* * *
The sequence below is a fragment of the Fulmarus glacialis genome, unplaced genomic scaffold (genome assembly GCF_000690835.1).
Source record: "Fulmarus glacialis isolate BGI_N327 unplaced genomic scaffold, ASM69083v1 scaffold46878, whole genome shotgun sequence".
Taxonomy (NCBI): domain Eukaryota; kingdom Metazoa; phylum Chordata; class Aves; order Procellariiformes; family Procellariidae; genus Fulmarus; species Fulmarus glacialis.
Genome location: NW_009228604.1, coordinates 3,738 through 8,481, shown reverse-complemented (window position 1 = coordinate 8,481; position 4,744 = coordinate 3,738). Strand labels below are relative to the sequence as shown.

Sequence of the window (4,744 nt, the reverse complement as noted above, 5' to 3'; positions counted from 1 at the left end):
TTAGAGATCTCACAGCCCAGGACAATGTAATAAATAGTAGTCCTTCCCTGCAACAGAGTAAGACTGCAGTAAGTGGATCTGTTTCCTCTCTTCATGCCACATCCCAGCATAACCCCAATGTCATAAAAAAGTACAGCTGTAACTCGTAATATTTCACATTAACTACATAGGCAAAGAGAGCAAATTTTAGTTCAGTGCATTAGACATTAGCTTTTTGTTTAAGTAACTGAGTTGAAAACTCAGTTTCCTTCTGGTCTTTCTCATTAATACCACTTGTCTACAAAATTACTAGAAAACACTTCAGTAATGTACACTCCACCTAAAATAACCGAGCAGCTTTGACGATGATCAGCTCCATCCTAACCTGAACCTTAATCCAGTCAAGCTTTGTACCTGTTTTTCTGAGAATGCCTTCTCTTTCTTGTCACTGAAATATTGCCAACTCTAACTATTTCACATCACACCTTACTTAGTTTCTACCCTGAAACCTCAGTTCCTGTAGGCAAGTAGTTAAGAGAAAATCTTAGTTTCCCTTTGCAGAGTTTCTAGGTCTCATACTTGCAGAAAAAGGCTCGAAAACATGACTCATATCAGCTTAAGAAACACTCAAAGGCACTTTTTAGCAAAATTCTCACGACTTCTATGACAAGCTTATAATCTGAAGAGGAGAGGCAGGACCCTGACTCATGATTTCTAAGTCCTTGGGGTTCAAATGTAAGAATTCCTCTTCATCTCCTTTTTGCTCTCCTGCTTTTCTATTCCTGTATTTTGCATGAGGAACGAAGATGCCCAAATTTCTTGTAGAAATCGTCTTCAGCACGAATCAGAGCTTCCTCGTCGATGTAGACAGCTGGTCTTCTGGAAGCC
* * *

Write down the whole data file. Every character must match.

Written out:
The sequence below is a fragment of the Fulmarus glacialis genome, unplaced genomic scaffold (genome assembly GCF_000690835.1).
Source record: "Fulmarus glacialis isolate BGI_N327 unplaced genomic scaffold, ASM69083v1 scaffold46878, whole genome shotgun sequence".
Taxonomy (NCBI): domain Eukaryota; kingdom Metazoa; phylum Chordata; class Aves; order Procellariiformes; family Procellariidae; genus Fulmarus; species Fulmarus glacialis.
Genome location: NW_009228604.1, coordinates 3,738 through 8,481, shown reverse-complemented (window position 1 = coordinate 8,481; position 4,744 = coordinate 3,738). Strand labels below are relative to the sequence as shown.

Sequence of the window (4,744 nt, the reverse complement as noted above, 5' to 3'; positions counted from 1 at the left end):
TTAGAGATCTCACAGCCCAGGACAATGTAATAAATAGTAGTCCTTCCCTGCAACAGAGTAAGACTGCAGTAAGTGGATCTGTTTCCTCTCTTCATGCCACATCCCAGCATAACCCCAATGTCATAAAAAAGTACAGCTGTAACTCGTAATATTTCACATTAACTACATAGGCAAAGAGAGCAAATTTTAGTTCAGTGCATTAGACATTAGCTTTTTGTTTAAGTAACTGAGTTGAAAACTCAGTTTCCTTCTGGTCTTTCTCATTAATACCACTTGTCTACAAAATTACTAGAAAACACTTCAGTAATGTACACTCCACCTAAAATAACCGAGCAGCTTTGACGATGATCAGCTCCATCCTAACCTGAACCTTAATCCAGTCAAGCTTTGTACCTGTTTTTCTGAGAATGCCTTCTCTTTCTTGTCACTGAAATATTGCCAACTCTAACTATTTCACATCACACCTTACTTAGTTTCTACCCTGAAACCTCAGTTCCTGTAGGCAAGTAGTTAAGAGAAAATCTTAGTTTCCCTTTGCAGAGTTTCTAGGTCTCATACTTGCAGAAAAAGGCTCGAAAACATGACTCATATCAGCTTAAGAAACACTCAAAGGCACTTTTTAGCAAAATTCTCACGACTTCTATGACAAGCTTATAATCTGAAGAGGAGAGGCAGGACCCTGACTCATGATTTCTAAGTCCTTGGGGTTCAAATGTAAGAATTCCTCTTCATCTCCTTTTTGCTCTCCTGCTTTTCTATTCCTGTATTTTGCATGAGGAACGAAGATGCCCAAATTTCTTGTAGAAATCGTCTTCAGCACGAATCAGAGCTTCCTCGTCGATGTAGACAGCTGGTCTTCTGGAAGCC